U.S. Military and American Muslims Both Suspicious of Each Other

September 25, 2003

Original Source: The San Francisco Chronicle


On September 25, 2003 The San Francisco Chronicle reported that "efforts to build bridges between Muslims in America and a government at war with terrorism cross rivers of doubts and miscommunication.

'We always encourage people to be part of America, including the military, including intelligence. We see ourselves as Americans like everyone else,' said Imad Hamad, who co-chairs a monthly meeting between Detroit-area Arab-Americans and law enforcement.

But people in his home of Dearborn, Mich., where accused Senior Airman Ahmad I. al-Halabi went to high school, are skeptical of the espionage allegations, Hamad said Thursday. And other Americans seem quick to accept them, he said.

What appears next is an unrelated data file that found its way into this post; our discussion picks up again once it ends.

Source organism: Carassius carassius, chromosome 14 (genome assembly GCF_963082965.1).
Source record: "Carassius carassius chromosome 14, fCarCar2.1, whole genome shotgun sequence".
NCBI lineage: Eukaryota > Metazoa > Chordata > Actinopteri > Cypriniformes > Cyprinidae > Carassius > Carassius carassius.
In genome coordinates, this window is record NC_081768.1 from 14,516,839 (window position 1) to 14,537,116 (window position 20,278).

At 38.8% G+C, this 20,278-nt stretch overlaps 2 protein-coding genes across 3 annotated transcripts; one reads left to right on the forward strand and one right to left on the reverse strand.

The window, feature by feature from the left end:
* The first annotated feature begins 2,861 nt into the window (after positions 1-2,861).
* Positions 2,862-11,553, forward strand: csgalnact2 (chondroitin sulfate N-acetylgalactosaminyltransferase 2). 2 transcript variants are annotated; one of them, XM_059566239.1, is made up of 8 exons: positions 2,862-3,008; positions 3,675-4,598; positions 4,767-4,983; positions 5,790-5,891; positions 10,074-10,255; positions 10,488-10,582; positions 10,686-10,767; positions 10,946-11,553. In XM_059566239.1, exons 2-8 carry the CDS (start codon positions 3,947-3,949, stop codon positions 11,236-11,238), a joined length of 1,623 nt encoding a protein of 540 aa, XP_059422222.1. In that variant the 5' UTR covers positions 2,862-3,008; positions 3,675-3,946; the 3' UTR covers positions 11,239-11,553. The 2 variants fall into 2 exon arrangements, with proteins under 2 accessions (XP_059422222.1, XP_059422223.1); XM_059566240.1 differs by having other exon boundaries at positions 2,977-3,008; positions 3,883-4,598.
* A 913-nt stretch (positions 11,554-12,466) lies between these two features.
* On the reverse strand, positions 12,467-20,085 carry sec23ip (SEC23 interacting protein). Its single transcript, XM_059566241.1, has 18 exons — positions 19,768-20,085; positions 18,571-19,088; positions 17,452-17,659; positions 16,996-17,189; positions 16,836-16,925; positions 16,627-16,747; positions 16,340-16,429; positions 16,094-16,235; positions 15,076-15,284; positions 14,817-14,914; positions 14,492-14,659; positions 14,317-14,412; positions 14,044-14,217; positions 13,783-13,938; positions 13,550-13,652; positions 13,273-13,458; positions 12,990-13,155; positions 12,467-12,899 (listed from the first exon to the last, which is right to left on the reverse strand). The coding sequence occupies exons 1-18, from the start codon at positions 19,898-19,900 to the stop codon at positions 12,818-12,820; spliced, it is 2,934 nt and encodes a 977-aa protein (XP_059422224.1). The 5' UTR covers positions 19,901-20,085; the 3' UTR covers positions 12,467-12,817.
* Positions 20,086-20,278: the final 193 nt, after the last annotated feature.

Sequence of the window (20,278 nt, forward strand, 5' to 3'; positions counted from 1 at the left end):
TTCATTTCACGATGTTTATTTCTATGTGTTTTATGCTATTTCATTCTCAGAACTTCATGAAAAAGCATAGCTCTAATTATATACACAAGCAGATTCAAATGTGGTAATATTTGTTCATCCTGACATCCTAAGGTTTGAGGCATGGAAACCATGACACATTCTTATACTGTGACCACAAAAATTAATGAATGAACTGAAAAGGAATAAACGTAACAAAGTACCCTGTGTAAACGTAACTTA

'We're damned if you do, damned if you don't,' Hamad said.

The allegations pose dilemmas for the military, too, as it reaches within its ranks to those with knowledge of Middle Eastern and Muslim cultures for translation, policing overseas and more.

'When you face a challenge like that, you turn to that community for help,' said Michael Vickers, a former Army Green Beret and CIA officer who spent 13 years overseas.

'The problem is you either could have occasionally divided loyalties, or, more usually, the other side targets those individuals. They may have, if not sympathies, vulnerabilities -- family ties and such things. That's the cost of doing business.'"